A direct listing eliminates the “IPO pop” that represents the often vast difference between the initial offering price and the subsequent market price. However, without underwriters, issuing companies risk lackluster demand due to a lack of offering promotions. Also, this could impact the retail investor as shares could plummet upon their introduction to the public.
- Pick a brokerage.
Stock brokerages represent necessary intermediaries. Otherwise, it would be too chaotic for publicly traded companies to distribute their shares directly to individual investors. Thus, brokerages provide an efficient middleman, constantly channeling supply and demand among the investment community.
But which broker should you do business with? Mainly, this comes down to personal preference. Today, brokerages offer similar incentivizes to join, such as commission-free trading and educational opportunities. So, your choice often comes down to how you want to use the platform.
If you engage a hectic daily schedule, then a mobile trading app may be the most appropriate approach. On the other hand, if you anticipate growing in your investing journey, then you should look into platforms that offer full-spectrum services.
- Decide how many shares you want.
Once you’ve figured out which broker to use, you must now decide how many shares of your target investment (in this case, a potential Klarna IPO) you want to purchase. Obviously, this decision encompasses several variables, perhaps the biggest being your risk tolerance and account size.
Once you’ve figured out a dollar amount, take this number and divide it by the market price of your target stock. Whatever is the whole number represents the share count you can purchase.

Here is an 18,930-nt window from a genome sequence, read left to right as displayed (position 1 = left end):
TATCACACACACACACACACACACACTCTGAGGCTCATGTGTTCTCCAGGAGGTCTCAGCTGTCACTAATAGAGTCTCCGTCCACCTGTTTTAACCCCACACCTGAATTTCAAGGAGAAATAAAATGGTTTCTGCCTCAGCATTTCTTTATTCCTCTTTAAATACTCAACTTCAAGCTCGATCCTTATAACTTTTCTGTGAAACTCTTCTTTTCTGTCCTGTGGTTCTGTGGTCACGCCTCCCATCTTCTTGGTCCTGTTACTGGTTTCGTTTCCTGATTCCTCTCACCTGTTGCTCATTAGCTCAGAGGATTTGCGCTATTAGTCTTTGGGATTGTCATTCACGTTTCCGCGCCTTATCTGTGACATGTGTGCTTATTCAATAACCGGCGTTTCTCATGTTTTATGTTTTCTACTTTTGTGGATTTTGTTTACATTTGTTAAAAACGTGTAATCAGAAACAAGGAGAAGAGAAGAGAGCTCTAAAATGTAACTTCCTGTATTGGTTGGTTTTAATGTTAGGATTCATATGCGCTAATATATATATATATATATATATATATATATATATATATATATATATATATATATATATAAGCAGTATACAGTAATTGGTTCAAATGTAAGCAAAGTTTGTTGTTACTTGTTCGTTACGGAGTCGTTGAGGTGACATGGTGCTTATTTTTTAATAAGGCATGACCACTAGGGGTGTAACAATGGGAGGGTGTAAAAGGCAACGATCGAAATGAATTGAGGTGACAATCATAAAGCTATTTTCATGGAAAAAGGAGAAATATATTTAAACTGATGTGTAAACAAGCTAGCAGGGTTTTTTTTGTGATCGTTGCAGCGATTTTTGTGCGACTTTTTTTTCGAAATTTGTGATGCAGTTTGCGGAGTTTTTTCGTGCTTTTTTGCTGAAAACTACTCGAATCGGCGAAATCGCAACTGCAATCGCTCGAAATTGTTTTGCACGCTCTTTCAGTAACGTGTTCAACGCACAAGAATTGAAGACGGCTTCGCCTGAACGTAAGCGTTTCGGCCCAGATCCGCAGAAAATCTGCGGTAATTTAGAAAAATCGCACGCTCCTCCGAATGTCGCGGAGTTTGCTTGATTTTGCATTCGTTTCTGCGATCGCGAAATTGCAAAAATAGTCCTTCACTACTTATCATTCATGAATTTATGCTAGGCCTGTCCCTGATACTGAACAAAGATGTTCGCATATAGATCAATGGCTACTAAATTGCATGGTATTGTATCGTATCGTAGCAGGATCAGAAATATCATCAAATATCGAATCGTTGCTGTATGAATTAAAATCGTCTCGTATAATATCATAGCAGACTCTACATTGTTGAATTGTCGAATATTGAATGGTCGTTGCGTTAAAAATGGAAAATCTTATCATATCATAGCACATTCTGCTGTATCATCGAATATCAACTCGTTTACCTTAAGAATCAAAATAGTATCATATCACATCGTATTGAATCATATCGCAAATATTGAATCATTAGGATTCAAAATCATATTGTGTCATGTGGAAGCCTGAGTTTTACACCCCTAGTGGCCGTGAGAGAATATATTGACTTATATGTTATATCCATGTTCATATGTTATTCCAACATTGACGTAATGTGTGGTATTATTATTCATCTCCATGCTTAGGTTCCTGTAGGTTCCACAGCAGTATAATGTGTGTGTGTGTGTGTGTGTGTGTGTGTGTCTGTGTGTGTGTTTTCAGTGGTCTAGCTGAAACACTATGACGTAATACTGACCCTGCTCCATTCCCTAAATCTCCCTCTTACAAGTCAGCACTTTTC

Please note that some brokerages offer fractional share ownership. If this is a critical feature, include this as a must-have item in your brokerage search.
Also, since an IPO stock can pop much higher than the initial offering price, use the share-count conversion as a rough estimate. You may want to incorporate a multiple of the declared offering price to have a better idea of how many shares you can purchase.
- Choose your order type.
While similar to other retail transactions, the big difference in the stock market is the constantly fluctuating price of assets. To adjust for this dynamism, you must select an order type that reflects your preferred trading tactic. As well, you should note the following basic concepts.
Bid: The bid is the maximum price a buyer is willing to pay for a stock. It is always lower than the ask.
Ask: In contrast, the ask is the minimum price that a seller is willing to accept. It is always higher than the bid.
Spread: Also known as the bid-ask spread, this concept references the difference between the bid and ask price. Primarily, the spread is important because it represents the profitability margin for the market makers’ services, who take on risk as they acquire and distribute shares to buyers (investors). Second, the spread represents market liquidity, with narrow spreads indicating high liquidity whereas wide spreads warn about low liquidity.
Limit order: Some investors want to know to the last penny what price they will pay for a particular trade. If that’s you, the limit order is your best friend as it will only execute at a predetermined price. However, you must be aware that no guarantee exists that your target stock will reach that price, potentially leaving your order hanging unfulfilled.
Market order: If you’d rather have assurances that your order will go through, then you should select a market order. This order type executes at the next available price. However, such transactions lack transparency since you don’t know what the next available price really is until the order fulfills. Furthermore, market orders execute at the least favorable terms — buy orders on the ask, sell orders on the bid.